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NASA Tests First Deep-Space Internet

NASA has successfully tested the first deep-space communications network modeled on the Internet. Part of a NASAwide team, engineers from the Jet Propulsion Laboratory in Pasadena, CA, used software called Disruption-Tolerant Networking (DTN) to transmit dozens of space images to and from a NASA science spacecraft located more than 20 million miles from Earth.

NASA and Vint Cerf, vice president at Google, partnered ten years ago to develop this software protocol. The DTN sends information using a method that differs from the normal Internet’s Transmission-Control Protocol/Internet Protocol (TCP/IP) communication suite, which Cerf co-designed. The Interplanetary Internet must withstand delays, disruptions, and disconnections in space. Glitches can happen when a spacecraft moves behind a planet, or when solar storms and long communication delays occur. The delay in sending or receiving data from Mars takes between 3 and 20 minutes at the speed of light.

Unlike TCP/IP, the DTN does not assume a continuous endto- end connection. If a destination path can’t be found, the data packets are not discarded. Instead, each network node keeps custody of the information as long as necessary until it can safely communicate with another node. This store-and-forward method means that information does not get lost when no immediate path to the destination exists. Eventually, the information is delivered to the end user.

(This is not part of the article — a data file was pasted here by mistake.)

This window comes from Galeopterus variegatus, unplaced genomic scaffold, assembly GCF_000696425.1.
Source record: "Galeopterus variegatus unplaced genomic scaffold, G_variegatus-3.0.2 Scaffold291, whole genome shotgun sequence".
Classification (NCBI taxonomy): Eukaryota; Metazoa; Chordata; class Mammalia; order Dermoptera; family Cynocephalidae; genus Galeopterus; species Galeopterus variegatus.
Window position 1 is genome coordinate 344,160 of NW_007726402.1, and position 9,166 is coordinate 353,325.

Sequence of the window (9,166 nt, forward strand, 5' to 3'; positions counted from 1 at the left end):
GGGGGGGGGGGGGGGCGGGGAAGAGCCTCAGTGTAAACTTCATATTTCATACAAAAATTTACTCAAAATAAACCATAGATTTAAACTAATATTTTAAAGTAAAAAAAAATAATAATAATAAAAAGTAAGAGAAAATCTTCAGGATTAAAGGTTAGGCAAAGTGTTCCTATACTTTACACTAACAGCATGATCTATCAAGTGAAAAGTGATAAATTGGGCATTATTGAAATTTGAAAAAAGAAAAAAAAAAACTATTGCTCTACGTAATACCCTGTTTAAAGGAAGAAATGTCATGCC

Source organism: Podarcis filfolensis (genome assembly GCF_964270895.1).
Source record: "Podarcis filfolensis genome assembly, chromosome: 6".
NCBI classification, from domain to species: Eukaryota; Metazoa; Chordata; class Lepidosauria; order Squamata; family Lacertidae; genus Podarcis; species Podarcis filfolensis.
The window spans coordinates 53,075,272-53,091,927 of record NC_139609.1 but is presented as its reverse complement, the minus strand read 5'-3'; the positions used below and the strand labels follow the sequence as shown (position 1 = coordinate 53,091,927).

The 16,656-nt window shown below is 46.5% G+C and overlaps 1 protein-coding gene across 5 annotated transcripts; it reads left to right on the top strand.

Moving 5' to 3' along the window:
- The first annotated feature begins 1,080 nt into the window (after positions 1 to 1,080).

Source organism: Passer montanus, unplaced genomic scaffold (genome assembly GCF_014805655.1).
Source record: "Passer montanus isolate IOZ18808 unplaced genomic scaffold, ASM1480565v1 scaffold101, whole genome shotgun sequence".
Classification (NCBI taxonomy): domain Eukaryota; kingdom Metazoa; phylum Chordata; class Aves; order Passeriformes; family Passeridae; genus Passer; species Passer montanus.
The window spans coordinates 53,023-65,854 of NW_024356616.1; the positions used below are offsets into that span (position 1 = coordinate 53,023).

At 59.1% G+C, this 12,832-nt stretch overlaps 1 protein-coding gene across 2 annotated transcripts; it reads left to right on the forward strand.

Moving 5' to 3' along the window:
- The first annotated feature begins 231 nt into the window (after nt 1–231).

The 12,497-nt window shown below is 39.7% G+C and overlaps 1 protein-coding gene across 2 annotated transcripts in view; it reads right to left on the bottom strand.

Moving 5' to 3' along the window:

Engineers began a month-long series of DTN demonstrations last October. Data were transmitted using NASA’s Deep Space Network in demonstrations occurring twice a week. Engineers used NASA’s Epoxi spacecraft as a Mars data-relay orbiter. Epoxi is on a mission to encounter Comet Hartley 2 in two years.

The experiment is the first in a series of planned demonstrations to qualify the technology for use on a variety of upcoming space missions. In the next round of testing, a NASA-wide demonstration using new DTN software loaded on board the International Space Station is scheduled to begin this summer. In the next few years, the Interplanetary Internet could enable many new types of space missions. Complex missions involving multiple landed, mobile, and orbiting spacecraft will be far easier to support through the use of the Interplanetary Internet. It could also ensure reliable communications for astronauts on the surface of the Moon.

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